Way to Goh

GrabTaxi is a true Southeast Asian success story. The taxi-booking app has been downloaded 4.4 million times and has outstripped worldwide cab giant Uber in terms of number of rides in the 20 cities it services across the region. Cheryl Goh, the company’s group VP of marketing, has been a key element of its meteoric rise

Written By:
July 17, 2015
Way to Goh
Illustration by Natalie Phillips

Among the sprawl of glass and grey metal that is Midview City, a giant business centre in the Bishan district of Singapore, spotting the GrabTaxi offices is not much of a challenge. They are bright green. They also have the words “I like it fast” and “I like it now” plastered on the walls in metre-high letters.

Inside, Cheryl Goh, the company’s group VP of marketing, who joined when its staff numbered just 16 people – it now employs more than 600, as well as approximately 83,000 drivers – is almost as ebullient as the slogans outside. “I have absolutely no work-life balance,” she says with a giant laugh. “I dream about work a lot. I flew in today mainly to see you, and even when I fell asleep on the plane I dreamt about work. I know it’s a bit obsessive but, honestly, most entrepreneurs have to be.”

Going above and beyond the call of duty seems to come as standard at GrabTaxi, which operates in Malaysia, Singapore, Thailand, Indonesia, the Philippines and Vietnam. Southeast Asia Globe first met Goh when she was a guest speaker at the Asia-Pacific Festival of Media in Singapore, where she showed a GrabTaxi print advert that she starred in, joking that: “You know you’re working for a startup when you’re in your own adverts.”

Aside from that turn as a model, what other ways have you gone the extra mile for the company?
There are lots. I take taxis every day and we have these little bags with stickers and water sprays in them for branding. When I get into taxis I check if the sales staff put on the sticker and if they didn’t I’ll do it myself. You have to put on the sticker, spray it with water and then use a small plastic card to squeeze out air bubbles. When you have no money, every dollar counts.

When I get into taxis I check if the sales staff put on the sticker and if they didn’t I’ll do it myself.

Sheryl Goh, Grab

There must be a bit of cash sloshing around nowadays, but let’s go back to the start. How did GrabTaxi come about?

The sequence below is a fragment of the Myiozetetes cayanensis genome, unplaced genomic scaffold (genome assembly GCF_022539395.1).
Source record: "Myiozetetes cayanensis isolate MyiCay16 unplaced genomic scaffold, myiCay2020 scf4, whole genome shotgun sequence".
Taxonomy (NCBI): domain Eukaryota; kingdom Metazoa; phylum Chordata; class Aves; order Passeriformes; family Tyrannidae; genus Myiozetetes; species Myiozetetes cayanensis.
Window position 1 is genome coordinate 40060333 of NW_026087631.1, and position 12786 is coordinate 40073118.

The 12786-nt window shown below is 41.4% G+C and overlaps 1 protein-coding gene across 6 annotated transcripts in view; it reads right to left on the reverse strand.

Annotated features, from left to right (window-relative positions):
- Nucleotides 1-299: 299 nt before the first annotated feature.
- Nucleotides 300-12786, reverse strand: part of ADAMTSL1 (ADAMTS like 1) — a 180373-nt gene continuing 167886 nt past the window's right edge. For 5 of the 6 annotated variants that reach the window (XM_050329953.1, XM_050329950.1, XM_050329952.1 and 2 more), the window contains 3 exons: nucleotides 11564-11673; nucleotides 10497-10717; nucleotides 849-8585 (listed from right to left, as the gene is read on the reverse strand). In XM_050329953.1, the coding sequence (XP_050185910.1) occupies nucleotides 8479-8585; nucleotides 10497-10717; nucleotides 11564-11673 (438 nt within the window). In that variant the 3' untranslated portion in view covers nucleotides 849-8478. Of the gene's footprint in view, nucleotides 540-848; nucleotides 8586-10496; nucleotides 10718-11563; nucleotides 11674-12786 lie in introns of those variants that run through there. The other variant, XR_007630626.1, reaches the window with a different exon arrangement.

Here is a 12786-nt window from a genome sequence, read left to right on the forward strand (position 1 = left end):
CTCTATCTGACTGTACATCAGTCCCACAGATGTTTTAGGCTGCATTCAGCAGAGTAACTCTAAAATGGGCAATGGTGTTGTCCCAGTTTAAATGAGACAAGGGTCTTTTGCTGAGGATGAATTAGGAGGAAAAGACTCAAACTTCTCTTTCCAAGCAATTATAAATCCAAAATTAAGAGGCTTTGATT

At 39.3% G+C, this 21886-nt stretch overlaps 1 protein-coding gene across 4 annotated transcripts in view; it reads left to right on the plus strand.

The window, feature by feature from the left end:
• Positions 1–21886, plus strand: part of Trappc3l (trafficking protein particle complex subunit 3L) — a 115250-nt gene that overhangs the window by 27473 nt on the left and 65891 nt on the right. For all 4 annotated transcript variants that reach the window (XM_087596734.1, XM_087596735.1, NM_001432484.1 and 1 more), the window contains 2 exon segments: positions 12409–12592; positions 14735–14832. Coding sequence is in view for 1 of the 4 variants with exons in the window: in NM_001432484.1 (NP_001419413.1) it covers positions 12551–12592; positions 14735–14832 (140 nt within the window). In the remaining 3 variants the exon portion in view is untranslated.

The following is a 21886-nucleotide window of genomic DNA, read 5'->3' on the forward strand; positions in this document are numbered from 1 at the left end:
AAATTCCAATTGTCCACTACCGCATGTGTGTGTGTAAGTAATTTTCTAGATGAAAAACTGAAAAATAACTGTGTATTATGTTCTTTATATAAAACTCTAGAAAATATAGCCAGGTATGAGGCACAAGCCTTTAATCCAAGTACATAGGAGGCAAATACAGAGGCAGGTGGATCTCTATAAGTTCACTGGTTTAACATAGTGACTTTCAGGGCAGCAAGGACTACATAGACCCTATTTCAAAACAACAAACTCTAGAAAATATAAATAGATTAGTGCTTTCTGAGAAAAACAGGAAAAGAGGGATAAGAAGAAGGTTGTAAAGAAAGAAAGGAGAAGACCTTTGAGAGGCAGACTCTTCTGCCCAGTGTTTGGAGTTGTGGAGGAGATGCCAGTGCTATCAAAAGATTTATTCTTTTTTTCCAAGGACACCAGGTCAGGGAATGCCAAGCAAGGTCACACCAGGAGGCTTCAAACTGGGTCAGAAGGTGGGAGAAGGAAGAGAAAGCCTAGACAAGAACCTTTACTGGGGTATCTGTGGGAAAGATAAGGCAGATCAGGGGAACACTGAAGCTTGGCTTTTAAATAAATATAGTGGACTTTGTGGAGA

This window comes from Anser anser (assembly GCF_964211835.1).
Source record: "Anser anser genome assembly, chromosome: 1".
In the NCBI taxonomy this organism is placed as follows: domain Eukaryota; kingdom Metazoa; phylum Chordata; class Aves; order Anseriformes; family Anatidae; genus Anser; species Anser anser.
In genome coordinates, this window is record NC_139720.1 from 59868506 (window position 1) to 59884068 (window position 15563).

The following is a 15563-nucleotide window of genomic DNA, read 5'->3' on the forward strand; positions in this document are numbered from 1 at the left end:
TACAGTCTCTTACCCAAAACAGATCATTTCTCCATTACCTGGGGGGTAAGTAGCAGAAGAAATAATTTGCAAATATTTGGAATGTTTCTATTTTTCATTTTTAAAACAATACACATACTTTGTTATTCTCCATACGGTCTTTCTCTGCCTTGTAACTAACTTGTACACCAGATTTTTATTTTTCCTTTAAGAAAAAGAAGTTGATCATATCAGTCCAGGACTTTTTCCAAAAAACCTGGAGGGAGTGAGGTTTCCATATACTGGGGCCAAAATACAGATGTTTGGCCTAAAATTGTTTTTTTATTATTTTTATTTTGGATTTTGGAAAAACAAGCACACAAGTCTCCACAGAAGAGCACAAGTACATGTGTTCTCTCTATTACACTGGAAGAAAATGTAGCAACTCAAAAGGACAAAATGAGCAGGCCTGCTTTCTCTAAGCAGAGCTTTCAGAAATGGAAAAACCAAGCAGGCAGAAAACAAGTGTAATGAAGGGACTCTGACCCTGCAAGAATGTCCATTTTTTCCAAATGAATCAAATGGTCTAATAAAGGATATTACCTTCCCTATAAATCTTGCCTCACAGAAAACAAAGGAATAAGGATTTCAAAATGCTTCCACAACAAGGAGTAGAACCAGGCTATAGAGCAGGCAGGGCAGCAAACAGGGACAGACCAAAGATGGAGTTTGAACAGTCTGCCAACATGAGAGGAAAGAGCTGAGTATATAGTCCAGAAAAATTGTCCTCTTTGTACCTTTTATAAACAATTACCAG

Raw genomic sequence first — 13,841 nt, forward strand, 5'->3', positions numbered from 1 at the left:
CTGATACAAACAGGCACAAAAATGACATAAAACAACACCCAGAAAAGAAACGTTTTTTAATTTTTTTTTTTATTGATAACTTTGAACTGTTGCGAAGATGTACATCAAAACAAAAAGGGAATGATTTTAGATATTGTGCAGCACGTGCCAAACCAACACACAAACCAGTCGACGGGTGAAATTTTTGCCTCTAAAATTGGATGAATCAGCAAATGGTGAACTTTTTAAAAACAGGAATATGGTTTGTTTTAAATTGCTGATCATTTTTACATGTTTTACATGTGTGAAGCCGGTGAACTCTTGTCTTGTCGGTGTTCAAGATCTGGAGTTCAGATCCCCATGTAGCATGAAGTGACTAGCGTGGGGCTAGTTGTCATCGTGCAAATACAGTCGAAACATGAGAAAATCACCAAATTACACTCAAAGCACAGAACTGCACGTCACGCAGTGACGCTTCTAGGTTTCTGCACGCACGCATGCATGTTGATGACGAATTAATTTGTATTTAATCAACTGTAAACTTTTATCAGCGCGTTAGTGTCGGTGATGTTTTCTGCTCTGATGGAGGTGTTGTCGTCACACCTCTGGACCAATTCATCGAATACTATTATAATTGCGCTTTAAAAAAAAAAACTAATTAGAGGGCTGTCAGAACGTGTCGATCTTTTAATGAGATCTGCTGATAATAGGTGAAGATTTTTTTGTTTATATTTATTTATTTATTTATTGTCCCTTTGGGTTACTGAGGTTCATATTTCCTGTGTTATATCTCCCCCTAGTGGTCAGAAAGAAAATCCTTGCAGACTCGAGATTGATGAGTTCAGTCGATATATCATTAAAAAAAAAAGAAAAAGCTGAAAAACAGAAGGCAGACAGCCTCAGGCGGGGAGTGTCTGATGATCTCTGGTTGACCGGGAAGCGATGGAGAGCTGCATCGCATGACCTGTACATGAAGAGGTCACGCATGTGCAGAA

GrabTaxi started in Malaysia because if you look at the Malaysian taxi landscape three years ago, it was in pretty bad shape. Kuala Lumpur was voted as having the worst taxis in the world. The drivers were known to rip you off and there were a lot of safety concerns… I’ve taken taxis since I was in high school [in Malaysia] and it was very scary. I was always told to make it very obvious to the driver that you had taken his details down – there was that level of worry in Malaysia.

The GrabTaxi idea came runner-up in the Harvard Business School business contest, so that validated the concept. It also set us up for regional expansion – they said it didn’t come first because Malaysia is such a small market.

That really helped us think through the idea. We understood it was a very clear problem in Malaysia but, at the same time, if we wanted to have scale then we needed to be a regional company.

As an unknown startup, getting drivers on board must have been interesting…
It was really hard because you’re telling people a couple of things. First is to please use the meter, which in itself is a challenge. Then you’re also telling them that they need to have a smartphone. A lot of the drivers were moving over from a basic Nokia to a smartphone, so there are a lot of differences just between those two interfaces. When the smartphone screen went blank when it was resting, the drivers were holding them up, going: “Look, it’s not working. It’s gone flat.” So teaching them to turn it on, how to swipe, how to answer the phone, why the screen is black, what is GPS – it was all very challenging.